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1.  4-[(Z)-(2-Fur­yl)(2-naphthyl­amino)methyl­ene)]-3-methyl-1-phenyl-1H-pyrazol-5(4H)-one. Corrigendum 
Corrigendum to Acta Cryst. (2009), E65, o1824.
The title of the paper by Li, Li, Li, Zhang & Li [Acta Cryst. (2009), E65, o1824] is corrected.
doi:10.1107/S1600536810002527
PMCID: PMC2979883  PMID: 21579582
2.  4-[(Z)-(2-Fur­yl)(2-naphthyl­amino)methyl­ene)]-3-methyl-1-phenyl-1H-pyrazol-5(4H)-one 
The title compound, C25H19N3O2, crystallizes as discrete mol­ecules which are well ordered through one intra­molecular N—H⋯O hydrogen bond. Structural analysis indicates that the mol­ecules exist as the amine–one form.
doi:10.1107/S1600536809025586
PMCID: PMC2977223  PMID: 21583526
3.  Complement Activation and Intraventricular Rituximab Distribution in Recurrent Central Nervous System Lymphoma 
Purpose
To elucidate the mechanistic basis for efficacy of intrathecal rituximab. We evaluated complement activation as well as the pharmacokinetics of intraventricular rituximab in patients who participated in two phase 1 multicenter studies.
Experimental Design
We evaluated complement activation as a candidate mediator of rituximab within the CNS. Complement C3 and C5b-9 were quantified by ELISA in serial CSF specimens after intraventricular rituximab administration. We determined rituximab concentration profiles in CSF and serum. A population three- compartment pharmacokinetic model was built to describe the disposition of rituximab following intraventricular administration. The model was derived from results of the first trial and validated with results of the second trial.
Results
Complement C3 and C5b-9 were reproducibly activated in CSF after intraventricular rituximab. Ectopic expression of C3 mRNA and protein within CNS lymphoma lesions was localized to myeloid cells. Constitutive high C3 activation at baseline was associated with adverse prognosis. A PK model was built which contains three distinct compartments to describe the distribution of rituximab within the neuroaxis after intraventricular administration.
Conclusions
We provide the first evidence of C3 activation within the neuroaxis with intraventricular immunotherapy and suggest that complement may contribute to immunotherapeutic responses of rituximab in CNS lymphoma. Penetration of rituximab into neural tissue is supported by this pharmacokinetic model and may contribute to efficacy. These findings have general implications for intraventricular immunotherapy. Our data highlight potential innovations to improve efficacy of intraventricular immunotherapy both via modulation of the innate immune response as well as innovations in drug delivery.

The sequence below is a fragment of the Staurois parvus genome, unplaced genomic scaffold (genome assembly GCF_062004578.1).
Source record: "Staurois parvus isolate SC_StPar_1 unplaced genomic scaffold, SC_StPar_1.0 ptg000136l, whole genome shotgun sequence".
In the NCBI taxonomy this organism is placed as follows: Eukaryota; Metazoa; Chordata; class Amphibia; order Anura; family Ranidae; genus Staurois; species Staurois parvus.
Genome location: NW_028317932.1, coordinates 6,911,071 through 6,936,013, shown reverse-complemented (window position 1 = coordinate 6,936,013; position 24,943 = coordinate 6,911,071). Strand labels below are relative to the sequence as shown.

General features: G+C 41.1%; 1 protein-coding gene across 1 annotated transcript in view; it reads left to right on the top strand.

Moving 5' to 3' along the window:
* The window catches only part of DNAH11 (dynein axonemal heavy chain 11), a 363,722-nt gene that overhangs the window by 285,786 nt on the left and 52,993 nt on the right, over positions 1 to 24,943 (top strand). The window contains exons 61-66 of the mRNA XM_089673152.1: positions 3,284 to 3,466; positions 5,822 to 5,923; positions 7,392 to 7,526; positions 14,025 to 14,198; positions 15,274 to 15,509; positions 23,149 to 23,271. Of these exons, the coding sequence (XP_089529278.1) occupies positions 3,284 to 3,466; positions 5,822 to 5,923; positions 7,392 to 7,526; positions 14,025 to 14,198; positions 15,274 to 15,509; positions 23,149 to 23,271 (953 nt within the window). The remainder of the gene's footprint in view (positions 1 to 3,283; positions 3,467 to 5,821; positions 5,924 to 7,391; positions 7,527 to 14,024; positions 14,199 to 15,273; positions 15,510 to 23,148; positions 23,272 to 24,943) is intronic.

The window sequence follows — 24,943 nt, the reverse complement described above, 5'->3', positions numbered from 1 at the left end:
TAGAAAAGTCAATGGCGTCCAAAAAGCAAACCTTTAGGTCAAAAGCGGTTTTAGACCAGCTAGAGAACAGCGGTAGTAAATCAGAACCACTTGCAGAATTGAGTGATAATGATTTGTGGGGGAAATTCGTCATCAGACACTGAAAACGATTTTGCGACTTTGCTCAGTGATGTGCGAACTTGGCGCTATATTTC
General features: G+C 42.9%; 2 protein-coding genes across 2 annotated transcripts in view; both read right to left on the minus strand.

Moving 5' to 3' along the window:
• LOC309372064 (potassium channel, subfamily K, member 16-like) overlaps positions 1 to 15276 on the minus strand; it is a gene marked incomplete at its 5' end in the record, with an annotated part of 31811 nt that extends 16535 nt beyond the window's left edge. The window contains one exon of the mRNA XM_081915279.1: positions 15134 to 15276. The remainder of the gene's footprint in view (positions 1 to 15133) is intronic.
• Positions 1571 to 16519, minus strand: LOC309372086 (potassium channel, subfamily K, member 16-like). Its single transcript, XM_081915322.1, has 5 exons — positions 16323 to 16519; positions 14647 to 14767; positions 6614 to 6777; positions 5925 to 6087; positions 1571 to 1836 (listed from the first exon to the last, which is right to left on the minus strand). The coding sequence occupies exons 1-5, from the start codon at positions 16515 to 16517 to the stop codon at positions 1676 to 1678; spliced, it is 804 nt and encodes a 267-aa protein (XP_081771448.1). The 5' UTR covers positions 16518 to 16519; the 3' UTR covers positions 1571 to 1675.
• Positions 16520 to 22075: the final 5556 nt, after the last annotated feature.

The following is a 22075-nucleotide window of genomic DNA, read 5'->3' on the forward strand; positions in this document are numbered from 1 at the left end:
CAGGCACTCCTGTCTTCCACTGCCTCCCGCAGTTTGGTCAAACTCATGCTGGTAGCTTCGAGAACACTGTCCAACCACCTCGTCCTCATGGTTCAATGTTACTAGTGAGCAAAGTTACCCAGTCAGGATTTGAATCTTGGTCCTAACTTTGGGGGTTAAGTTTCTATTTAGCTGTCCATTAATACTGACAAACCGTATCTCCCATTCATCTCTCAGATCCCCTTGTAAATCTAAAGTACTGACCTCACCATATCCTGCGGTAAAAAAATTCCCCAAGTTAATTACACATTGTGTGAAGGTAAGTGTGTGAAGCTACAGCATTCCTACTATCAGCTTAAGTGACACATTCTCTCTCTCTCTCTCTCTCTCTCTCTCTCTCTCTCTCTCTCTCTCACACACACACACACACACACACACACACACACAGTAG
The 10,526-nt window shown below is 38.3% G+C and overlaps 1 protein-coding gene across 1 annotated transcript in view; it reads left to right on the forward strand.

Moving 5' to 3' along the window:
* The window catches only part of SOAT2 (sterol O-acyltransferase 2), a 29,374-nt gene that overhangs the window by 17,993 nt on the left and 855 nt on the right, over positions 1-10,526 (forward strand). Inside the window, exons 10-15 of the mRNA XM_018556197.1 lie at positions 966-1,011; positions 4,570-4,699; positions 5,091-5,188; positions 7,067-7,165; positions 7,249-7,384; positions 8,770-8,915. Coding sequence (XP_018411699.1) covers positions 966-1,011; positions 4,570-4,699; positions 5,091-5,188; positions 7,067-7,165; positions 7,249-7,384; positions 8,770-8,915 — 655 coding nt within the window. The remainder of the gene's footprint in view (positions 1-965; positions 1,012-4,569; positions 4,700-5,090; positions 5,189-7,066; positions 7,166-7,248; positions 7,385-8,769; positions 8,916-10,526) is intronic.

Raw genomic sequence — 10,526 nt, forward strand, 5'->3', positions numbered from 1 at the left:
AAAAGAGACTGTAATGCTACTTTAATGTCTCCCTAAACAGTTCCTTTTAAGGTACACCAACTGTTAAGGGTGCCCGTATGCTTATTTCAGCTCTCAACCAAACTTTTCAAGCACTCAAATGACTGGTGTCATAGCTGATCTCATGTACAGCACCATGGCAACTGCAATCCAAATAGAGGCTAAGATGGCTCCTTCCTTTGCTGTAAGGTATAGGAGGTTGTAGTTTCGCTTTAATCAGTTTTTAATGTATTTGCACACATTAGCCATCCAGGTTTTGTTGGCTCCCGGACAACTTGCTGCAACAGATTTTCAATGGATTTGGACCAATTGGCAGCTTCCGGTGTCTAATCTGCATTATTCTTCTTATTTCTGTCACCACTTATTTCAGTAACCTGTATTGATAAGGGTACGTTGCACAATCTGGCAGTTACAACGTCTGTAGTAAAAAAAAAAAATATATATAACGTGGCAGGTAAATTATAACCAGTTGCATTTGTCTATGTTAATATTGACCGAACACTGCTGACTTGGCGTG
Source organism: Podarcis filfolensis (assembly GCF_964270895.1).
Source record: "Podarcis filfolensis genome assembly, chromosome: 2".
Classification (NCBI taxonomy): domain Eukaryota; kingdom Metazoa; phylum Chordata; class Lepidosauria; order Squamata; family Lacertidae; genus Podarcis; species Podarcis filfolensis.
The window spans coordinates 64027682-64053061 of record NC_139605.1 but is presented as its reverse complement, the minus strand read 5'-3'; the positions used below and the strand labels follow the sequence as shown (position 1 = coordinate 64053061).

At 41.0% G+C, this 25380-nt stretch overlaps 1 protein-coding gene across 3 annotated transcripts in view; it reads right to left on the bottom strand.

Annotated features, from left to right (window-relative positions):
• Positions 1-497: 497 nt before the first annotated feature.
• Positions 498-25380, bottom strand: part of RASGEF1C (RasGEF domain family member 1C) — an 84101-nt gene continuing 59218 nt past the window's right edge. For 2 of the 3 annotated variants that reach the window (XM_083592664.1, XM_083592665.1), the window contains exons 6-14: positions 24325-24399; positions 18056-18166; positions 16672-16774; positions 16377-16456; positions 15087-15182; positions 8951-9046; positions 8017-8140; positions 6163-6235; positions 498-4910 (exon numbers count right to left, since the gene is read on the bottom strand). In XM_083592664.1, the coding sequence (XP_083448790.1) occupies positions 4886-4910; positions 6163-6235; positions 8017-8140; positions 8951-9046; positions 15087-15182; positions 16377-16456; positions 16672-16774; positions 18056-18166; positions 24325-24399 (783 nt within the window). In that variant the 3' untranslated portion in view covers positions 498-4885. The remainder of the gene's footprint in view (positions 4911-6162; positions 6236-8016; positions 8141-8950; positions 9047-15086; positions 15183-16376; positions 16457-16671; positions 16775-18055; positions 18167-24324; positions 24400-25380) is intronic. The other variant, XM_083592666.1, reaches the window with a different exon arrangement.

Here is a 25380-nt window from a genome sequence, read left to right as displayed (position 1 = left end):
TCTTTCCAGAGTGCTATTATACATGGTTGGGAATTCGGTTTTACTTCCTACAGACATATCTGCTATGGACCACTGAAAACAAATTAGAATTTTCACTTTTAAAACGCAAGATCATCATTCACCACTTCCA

doi:10.1158/1078-0432.CCR-13-0474
PMCID: PMC3944388  PMID: 24190981
Complement; Immunotherapy; Non-Hodgkin’s Lymphoma; Rituximab; Pharmacokinetics
4.  Aurora B-dependent phosphorylation of Ataxin-10 promotes the interaction between Ataxin-10 and Plk1 in cytokinesis 
Scientific Reports  2015;5:8360.
Spinocerebellar ataxia type 10 (SCA10) is an autosomal dominant neurologic disorder caused by ATTCT expansion in the ATXN10 gene. Previous investigations have identified that depletion of Ataxin-10, the gene product, leads to cellular apoptosis and cytokinesis failure. Herein we identify the mitotic kinase Aurora B as an Ataxin-10 interacting partner. Aurora B interacts with and phosphorylates Ataxin-10 at S12, as evidenced by in vitro kinase and mass spectrometry analysis. Both endogenous and S12-phosphorylated Ataxin-10 localizes to the midbody during cytokinesis, and cytokinetic defects induced by inhibition of ATXN10 expression is not rescued by the S12A mutant. Inhibition of Aurora B or expression of the S12A mutant renders reduced interaction between Ataxin-10 and polo-like kinase 1 (Plk1), a kinase previously identified to regulate Ataxin-10 in cytokinesis. Taken together, we propose a model that Aurora B phosphorylates Ataxin-10 at S12 to promote the interaction between Ataxin-10 and Plk1 in cytokinesis. These findings identify an Aurora B-dependent mechanism that implicates Ataxin-10 in cytokinesis.
doi:10.1038/srep08360
PMCID: PMC4322367  PMID: 25666058
5.  Denatonium inhibits growth and induces apoptosis of airway epithelial cells through mitochondrial signaling pathways 
Respiratory Research  2015;16(1):13.
Background
Denatonium, a widely used bitter agonist, activates bitter taste receptors on many cell types and plays important roles in chemical release, ciliary beating and smooth muscle relaxation through intracellular Ca2+-dependent pathways. However, the effects of denatonium on the proliferation of airway epithelial cells and on the integrity of cellular components such as mitochondria have not been studied. In this study, we hypothesize that denatonium might induce airway epithelial cell injury by damaging mitochondria.